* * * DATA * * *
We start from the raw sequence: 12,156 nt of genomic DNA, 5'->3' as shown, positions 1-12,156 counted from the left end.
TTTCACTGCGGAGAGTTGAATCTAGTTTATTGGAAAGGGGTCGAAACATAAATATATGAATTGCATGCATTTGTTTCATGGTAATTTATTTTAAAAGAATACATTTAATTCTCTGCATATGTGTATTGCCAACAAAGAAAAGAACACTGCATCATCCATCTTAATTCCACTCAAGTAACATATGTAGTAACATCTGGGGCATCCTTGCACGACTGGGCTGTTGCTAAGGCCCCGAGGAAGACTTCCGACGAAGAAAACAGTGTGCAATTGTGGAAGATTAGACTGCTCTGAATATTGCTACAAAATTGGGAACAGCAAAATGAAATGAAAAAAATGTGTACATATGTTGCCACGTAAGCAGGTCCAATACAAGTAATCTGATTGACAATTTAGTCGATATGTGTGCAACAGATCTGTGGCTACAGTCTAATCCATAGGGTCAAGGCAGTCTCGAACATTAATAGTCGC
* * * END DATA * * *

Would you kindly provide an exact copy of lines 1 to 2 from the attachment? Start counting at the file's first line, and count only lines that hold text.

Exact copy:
We start from the raw sequence: 12,156 nt of genomic DNA, 5'->3' as shown, positions 1-12,156 counted from the left end.
TTTCACTGCGGAGAGTTGAATCTAGTTTATTGGAAAGGGGTCGAAACATAAATATATGAATTGCATGCATTTGTTTCATGGTAATTTATTTTAAAAGAATACATTTAATTCTCTGCATATGTGTATTGCCAACAAAGAAAAGAACACTGCATCATCCATCTTAATTCCACTCAAGTAACATATGTAGTAACATCTGGGGCATCCTTGCACGACTGGGCTGTTGCTAAGGCCCCGAGGAAGACTTCCGACGAAGAAAACAGTGTGCAATTGTGGAAGATTAGACTGCTCTGAATATTGCTACAAAATTGGGAACAGCAAAATGAAATGAAAAAAATGTGTACATATGTTGCCACGTAAGCAGGTCCAATACAAGTAATCTGATTGACAATTTAGTCGATATGTGTGCAACAGATCTGTGGCTACAGTCTAATCCATAGGGTCAAGGCAGTCTCGAACATTAATAGTCGC